Convergence of technical routes and strong homogeneity are important basic conditions for the merger of Velodyne and Ouster. The cash shortage is another important driving force behind the merger. After the completion of the merger, the cash flow of the new company can maintain the operation of the new company for two years. In contrast, the original cash of each company can only barely support one year.
3. Weakening market position
In the mechanical lidar market, Velodyne’s LiDAR has lost its competitive advantage. In the Chinese market, Velodyne lost many customers and potential customers due to inappropriate pricing strategies and pushed them to Chinese LiDAR companies. Ouster has focused more on niche markets except for cars, such as robotics and industrial. Although Ouster has invested in the automotive field, it has not had any public car company customers so far. In the passenger car market, Velodyne’s cooperation with Hyundai Motor has not yet made any new progress. The expected time to start mass production is to wait until 2025. Therefore, how the two sides will rely on the current cash flow on hand to survive until 2025 is still unknown.
Ibeo’s bankruptcy, the merger of Veldoyne and Ouster, the delisting of Quanergy, and the poor financial performance revealed by 8 LiDAR companies listed on the American stock market. All reflect a common problem- lack of self-sufficiency capacity, weak profit prospects, and inability to get external financing.
Although Velodyne has the first-mover advantage, it has not established strong technical and commercial barriers. With more and more players entering the LiDAR track, Velodyne is no longer the “God’s favored one” under fierce competition.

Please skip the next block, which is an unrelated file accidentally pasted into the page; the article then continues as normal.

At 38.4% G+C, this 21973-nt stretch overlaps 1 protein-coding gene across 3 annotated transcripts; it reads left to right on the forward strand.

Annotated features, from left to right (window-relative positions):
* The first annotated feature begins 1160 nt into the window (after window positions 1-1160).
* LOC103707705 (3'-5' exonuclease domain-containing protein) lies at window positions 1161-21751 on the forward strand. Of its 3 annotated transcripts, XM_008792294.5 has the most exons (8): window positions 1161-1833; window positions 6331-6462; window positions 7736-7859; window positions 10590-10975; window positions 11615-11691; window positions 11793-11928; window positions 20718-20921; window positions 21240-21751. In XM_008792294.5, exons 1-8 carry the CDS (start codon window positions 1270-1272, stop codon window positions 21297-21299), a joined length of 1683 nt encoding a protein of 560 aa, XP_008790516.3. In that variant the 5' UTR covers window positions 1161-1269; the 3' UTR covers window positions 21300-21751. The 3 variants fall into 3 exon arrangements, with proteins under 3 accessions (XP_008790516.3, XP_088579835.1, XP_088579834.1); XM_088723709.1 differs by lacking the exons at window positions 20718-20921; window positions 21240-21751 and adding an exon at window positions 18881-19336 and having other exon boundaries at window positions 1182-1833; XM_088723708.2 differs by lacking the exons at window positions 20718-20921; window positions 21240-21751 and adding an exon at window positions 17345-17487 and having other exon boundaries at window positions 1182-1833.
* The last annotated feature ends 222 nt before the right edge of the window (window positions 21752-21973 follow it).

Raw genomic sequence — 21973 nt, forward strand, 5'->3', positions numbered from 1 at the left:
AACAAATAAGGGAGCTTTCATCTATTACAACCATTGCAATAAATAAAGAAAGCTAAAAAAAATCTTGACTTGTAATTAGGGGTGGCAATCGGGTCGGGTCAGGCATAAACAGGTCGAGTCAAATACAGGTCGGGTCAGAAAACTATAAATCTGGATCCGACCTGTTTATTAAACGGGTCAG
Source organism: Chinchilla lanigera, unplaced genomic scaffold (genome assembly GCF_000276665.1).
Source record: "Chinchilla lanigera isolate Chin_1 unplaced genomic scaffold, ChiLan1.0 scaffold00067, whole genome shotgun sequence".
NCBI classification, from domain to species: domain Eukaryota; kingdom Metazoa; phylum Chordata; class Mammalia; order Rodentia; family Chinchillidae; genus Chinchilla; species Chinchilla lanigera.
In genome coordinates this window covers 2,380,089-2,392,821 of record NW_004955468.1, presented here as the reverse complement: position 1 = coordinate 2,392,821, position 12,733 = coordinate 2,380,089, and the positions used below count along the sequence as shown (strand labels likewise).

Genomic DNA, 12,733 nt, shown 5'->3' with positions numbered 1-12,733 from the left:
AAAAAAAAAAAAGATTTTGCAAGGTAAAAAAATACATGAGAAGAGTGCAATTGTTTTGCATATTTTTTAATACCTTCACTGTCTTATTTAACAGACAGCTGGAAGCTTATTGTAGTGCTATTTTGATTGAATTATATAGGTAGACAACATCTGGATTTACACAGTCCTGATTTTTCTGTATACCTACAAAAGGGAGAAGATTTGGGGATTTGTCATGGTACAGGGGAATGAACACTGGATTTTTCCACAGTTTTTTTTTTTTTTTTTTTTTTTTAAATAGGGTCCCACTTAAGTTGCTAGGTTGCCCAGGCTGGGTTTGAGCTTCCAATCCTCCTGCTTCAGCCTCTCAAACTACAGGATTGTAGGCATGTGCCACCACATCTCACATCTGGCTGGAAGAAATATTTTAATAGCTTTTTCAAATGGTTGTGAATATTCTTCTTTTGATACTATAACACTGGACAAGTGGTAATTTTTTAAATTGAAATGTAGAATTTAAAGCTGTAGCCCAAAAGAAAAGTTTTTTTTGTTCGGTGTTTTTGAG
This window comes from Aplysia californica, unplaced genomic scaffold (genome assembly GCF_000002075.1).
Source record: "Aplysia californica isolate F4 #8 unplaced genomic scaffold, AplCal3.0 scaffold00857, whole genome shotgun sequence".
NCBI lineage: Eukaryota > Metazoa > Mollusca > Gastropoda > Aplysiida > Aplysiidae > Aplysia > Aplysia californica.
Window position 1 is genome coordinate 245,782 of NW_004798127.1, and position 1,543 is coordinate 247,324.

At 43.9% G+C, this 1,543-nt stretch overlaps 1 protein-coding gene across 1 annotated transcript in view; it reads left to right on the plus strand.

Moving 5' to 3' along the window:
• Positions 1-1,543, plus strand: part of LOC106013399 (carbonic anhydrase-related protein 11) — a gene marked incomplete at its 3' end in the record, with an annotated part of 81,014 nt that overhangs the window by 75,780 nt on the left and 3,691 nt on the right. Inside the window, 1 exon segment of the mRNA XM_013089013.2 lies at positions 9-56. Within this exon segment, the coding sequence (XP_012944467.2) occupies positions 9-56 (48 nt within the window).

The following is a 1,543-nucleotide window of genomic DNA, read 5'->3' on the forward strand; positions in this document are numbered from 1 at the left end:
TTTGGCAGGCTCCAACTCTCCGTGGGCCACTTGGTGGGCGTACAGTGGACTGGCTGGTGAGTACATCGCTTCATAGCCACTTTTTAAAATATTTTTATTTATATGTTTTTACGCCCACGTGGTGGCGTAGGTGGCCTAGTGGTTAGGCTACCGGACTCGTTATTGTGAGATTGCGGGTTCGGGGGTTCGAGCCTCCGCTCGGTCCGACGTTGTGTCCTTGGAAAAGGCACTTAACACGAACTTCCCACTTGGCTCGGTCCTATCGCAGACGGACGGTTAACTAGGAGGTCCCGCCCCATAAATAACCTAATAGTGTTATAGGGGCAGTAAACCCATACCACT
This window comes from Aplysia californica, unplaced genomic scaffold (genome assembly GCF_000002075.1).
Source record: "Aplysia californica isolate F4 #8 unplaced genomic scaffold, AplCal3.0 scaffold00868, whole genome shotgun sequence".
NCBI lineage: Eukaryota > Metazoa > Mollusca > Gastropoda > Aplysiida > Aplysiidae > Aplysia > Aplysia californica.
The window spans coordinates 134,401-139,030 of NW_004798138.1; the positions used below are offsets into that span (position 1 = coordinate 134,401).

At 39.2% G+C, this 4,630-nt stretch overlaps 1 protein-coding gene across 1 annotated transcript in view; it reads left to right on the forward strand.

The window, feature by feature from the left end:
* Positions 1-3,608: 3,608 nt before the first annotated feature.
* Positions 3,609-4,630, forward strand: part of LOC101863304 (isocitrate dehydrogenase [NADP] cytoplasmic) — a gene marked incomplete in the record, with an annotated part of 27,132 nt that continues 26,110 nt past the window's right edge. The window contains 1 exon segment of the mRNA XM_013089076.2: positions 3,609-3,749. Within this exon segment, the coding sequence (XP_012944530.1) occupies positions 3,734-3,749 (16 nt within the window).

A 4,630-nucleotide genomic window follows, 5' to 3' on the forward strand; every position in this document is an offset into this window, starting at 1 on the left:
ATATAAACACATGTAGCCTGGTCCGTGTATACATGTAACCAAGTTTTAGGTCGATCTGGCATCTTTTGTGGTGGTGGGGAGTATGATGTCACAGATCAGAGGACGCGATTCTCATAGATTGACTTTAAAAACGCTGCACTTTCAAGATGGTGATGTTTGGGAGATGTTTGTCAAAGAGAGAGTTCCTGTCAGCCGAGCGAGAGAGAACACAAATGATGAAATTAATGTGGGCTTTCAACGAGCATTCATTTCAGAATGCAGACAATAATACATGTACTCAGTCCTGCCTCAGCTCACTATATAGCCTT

Whether in the Chinese market or the U.S. market, Velodyne’s market share has been eroded by two new LiDAR rising stars in China.
Even in Velodyne’s U.S. base, Hesai’s took orders from many L4 autonomous driving companies. Under the offensive of Robosense and Hesai, Velodyne finally had to sacrifice a patent stick.
In the passenger car market, Velodyne’s in-vehicle lidar does not have a first-mover advantage and is even on the same starting line with new players. Velaray, a Velodyne’s LiDAR model for the passenger car market was unveiled as early as 2018, but it has been slow to have it installed on cars. In contrast, other LiDAR companies have achieved new highs in shipments through cooperation with car companies. Up to now, Robosense has fixed-point orders for more than 50 models. By the end of this year, it will have 11 models entered into the SOP. Li Auto L9 comes standard with Hesai LiDAR. At the end of September 2022, Hesai announced that the monthly delivery of AT128 exceeded 10,000 units, becoming the “world’s first” automotive lidar company with monthly deliveries exceeding 10,000 units.
This is the “foreign trouble” Velodyne has faced:
i. The share of mechanical lidars has been eroded.
ii. The progress of mass-produced automotive lidars has been slow.
iii. The gap with latecomers has continuously widened.
Also, there are “internal worries” or internal struggles from Velodyne. Velodyne employees said in an anonymous interview with “Automotive News”: The biggest challenge of the company is not fierce peer competition or rapid changes in the industry. “Internal discord” is the main reason for weakening Velodyne’s position in the industry. Due to internal and external troubles, Velodyne’s proud advantages disappeared, and it was also crushed by newly grown companies.